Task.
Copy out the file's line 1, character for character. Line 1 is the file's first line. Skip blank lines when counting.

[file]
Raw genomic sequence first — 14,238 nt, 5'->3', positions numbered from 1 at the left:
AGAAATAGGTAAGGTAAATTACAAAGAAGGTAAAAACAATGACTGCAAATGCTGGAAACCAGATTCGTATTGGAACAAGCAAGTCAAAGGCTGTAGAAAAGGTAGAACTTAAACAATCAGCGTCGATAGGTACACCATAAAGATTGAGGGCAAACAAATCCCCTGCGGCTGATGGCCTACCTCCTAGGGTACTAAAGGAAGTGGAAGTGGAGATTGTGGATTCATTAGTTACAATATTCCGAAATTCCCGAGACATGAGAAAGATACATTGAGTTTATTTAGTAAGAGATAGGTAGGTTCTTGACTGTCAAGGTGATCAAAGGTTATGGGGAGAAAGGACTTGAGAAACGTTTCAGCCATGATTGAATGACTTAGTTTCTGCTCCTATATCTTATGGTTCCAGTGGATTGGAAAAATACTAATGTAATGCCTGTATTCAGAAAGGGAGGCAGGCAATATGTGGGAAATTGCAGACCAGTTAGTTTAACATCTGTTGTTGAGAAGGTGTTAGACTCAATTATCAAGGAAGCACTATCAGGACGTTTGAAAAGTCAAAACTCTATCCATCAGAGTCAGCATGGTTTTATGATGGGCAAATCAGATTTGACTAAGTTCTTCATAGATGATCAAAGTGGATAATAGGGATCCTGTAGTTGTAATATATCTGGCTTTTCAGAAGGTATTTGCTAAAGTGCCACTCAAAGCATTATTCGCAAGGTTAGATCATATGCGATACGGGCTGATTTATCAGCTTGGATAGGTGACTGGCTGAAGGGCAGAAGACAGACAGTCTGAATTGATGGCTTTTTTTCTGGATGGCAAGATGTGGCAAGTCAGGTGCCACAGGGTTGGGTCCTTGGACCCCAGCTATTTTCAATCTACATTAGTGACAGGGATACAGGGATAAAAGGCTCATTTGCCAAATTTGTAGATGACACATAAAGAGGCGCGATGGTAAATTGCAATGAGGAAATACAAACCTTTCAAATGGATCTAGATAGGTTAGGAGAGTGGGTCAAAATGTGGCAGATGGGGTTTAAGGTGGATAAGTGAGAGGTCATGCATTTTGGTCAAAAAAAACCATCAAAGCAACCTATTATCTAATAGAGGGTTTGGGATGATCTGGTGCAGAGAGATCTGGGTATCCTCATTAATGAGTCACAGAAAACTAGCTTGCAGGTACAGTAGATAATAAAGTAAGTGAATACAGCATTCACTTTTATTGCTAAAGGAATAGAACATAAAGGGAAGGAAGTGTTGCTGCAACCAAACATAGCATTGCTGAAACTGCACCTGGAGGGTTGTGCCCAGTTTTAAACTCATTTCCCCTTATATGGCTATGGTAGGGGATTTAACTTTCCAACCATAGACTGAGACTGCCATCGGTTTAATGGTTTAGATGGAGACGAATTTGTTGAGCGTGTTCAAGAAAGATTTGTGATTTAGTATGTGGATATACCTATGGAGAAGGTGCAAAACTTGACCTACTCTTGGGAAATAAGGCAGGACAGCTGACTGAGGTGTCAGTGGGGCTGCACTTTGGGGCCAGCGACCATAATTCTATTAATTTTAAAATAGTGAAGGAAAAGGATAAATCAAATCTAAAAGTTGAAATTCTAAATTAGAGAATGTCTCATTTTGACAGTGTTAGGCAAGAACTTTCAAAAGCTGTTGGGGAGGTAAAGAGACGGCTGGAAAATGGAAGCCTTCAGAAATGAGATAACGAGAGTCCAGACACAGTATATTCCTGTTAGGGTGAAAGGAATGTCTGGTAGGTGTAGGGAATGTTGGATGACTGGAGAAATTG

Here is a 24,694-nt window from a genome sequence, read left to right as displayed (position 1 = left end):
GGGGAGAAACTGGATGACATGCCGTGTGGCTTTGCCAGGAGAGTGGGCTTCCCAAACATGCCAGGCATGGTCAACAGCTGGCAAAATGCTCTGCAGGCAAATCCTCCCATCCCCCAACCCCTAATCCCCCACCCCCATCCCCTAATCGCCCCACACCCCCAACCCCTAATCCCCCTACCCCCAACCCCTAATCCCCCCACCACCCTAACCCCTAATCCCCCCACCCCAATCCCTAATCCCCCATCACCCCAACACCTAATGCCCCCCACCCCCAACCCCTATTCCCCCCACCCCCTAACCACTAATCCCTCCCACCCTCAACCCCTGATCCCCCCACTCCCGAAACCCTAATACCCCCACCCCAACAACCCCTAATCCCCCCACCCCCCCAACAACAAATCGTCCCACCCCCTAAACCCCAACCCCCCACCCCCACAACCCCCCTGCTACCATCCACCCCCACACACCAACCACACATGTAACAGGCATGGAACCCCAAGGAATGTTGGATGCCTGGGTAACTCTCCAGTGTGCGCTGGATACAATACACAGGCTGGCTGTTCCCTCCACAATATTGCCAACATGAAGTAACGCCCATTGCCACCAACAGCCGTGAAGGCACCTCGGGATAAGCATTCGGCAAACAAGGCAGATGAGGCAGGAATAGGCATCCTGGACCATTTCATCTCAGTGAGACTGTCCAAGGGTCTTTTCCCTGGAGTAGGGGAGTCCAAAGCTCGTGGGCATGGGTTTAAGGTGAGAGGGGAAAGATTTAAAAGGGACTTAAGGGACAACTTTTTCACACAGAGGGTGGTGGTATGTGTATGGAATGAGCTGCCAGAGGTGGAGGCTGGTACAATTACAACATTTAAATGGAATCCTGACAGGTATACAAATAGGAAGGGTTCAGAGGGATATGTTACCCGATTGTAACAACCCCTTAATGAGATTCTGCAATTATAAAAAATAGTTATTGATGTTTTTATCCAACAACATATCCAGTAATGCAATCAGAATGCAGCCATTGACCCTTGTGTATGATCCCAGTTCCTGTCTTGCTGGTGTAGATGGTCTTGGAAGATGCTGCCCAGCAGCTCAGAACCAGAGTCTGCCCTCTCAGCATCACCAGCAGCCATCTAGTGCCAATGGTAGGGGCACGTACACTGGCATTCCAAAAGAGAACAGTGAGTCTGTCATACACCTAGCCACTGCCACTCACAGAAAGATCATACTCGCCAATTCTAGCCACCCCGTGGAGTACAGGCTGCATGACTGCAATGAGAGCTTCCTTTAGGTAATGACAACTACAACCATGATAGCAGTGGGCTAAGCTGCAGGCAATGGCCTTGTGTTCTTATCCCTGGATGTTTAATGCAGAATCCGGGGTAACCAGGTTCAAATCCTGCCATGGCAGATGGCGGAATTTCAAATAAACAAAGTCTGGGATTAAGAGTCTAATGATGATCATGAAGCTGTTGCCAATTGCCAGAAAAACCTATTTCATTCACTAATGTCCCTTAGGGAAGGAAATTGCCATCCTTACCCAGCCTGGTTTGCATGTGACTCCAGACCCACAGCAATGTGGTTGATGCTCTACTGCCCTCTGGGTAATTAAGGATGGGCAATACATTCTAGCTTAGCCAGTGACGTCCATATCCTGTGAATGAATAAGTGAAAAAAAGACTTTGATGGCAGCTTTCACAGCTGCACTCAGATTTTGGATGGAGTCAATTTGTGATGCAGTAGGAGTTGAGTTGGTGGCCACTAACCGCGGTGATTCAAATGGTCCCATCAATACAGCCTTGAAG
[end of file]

Raw genomic sequence first — 14,238 nt, 5'->3', positions numbered from 1 at the left: